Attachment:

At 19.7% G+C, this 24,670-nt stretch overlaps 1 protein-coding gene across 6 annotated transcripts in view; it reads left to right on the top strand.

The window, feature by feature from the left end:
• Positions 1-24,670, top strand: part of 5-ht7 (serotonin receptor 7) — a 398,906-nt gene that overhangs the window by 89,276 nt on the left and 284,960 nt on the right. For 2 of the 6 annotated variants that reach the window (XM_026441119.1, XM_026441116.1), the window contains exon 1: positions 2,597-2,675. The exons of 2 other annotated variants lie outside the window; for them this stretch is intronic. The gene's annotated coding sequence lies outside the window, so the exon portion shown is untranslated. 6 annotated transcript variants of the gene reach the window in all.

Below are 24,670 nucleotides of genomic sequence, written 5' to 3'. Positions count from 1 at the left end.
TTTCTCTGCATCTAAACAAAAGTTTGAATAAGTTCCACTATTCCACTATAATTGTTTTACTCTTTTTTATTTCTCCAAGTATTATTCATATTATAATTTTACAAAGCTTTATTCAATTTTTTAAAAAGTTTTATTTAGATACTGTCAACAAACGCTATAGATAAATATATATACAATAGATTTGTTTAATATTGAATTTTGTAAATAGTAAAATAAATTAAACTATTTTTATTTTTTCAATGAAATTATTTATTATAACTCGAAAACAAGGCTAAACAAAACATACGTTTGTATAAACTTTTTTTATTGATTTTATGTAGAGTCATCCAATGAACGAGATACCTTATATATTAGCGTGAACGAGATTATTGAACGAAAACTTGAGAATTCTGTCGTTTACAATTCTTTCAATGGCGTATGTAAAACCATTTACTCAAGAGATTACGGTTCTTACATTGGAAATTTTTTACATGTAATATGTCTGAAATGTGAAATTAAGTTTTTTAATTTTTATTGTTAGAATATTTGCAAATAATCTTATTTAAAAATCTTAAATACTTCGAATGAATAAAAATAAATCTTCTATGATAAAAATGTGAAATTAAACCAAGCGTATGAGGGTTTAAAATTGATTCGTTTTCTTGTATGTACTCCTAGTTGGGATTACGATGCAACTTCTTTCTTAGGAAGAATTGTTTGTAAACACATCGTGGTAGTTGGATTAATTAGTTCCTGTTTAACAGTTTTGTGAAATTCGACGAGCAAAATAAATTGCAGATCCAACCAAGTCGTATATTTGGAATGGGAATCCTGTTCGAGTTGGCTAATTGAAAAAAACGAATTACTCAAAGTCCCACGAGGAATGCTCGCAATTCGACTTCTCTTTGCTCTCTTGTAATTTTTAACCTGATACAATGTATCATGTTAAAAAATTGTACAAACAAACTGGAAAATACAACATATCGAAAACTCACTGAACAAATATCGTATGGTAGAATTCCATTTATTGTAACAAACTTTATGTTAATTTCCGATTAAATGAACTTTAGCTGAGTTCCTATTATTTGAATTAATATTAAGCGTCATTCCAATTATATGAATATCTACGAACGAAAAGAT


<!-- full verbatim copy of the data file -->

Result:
At 19.7% G+C, this 24,670-nt stretch overlaps 1 protein-coding gene across 6 annotated transcripts in view; it reads left to right on the top strand.

The window, feature by feature from the left end:
• Positions 1-24,670, top strand: part of 5-ht7 (serotonin receptor 7) — a 398,906-nt gene that overhangs the window by 89,276 nt on the left and 284,960 nt on the right. For 2 of the 6 annotated variants that reach the window (XM_026441119.1, XM_026441116.1), the window contains exon 1: positions 2,597-2,675. The exons of 2 other annotated variants lie outside the window; for them this stretch is intronic. The gene's annotated coding sequence lies outside the window, so the exon portion shown is untranslated. 6 annotated transcript variants of the gene reach the window in all.

Below are 24,670 nucleotides of genomic sequence, written 5' to 3'. Positions count from 1 at the left end.
TTTCTCTGCATCTAAACAAAAGTTTGAATAAGTTCCACTATTCCACTATAATTGTTTTACTCTTTTTTATTTCTCCAAGTATTATTCATATTATAATTTTACAAAGCTTTATTCAATTTTTTAAAAAGTTTTATTTAGATACTGTCAACAAACGCTATAGATAAATATATATACAATAGATTTGTTTAATATTGAATTTTGTAAATAGTAAAATAAATTAAACTATTTTTATTTTTTCAATGAAATTATTTATTATAACTCGAAAACAAGGCTAAACAAAACATACGTTTGTATAAACTTTTTTTATTGATTTTATGTAGAGTCATCCAATGAACGAGATACCTTATATATTAGCGTGAACGAGATTATTGAACGAAAACTTGAGAATTCTGTCGTTTACAATTCTTTCAATGGCGTATGTAAAACCATTTACTCAAGAGATTACGGTTCTTACATTGGAAATTTTTTACATGTAATATGTCTGAAATGTGAAATTAAGTTTTTTAATTTTTATTGTTAGAATATTTGCAAATAATCTTATTTAAAAATCTTAAATACTTCGAATGAATAAAAATAAATCTTCTATGATAAAAATGTGAAATTAAACCAAGCGTATGAGGGTTTAAAATTGATTCGTTTTCTTGTATGTACTCCTAGTTGGGATTACGATGCAACTTCTTTCTTAGGAAGAATTGTTTGTAAACACATCGTGGTAGTTGGATTAATTAGTTCCTGTTTAACAGTTTTGTGAAATTCGACGAGCAAAATAAATTGCAGATCCAACCAAGTCGTATATTTGGAATGGGAATCCTGTTCGAGTTGGCTAATTGAAAAAAACGAATTACTCAAAGTCCCACGAGGAATGCTCGCAATTCGACTTCTCTTTGCTCTCTTGTAATTTTTAACCTGATACAATGTATCATGTTAAAAAATTGTACAAACAAACTGGAAAATACAACATATCGAAAACTCACTGAACAAATATCGTATGGTAGAATTCCATTTATTGTAACAAACTTTATGTTAATTTCCGATTAAATGAACTTTAGCTGAGTTCCTATTATTTGAATTAATATTAAGCGTCATTCCAATTATATGAATATCTACGAACGAAAAGAT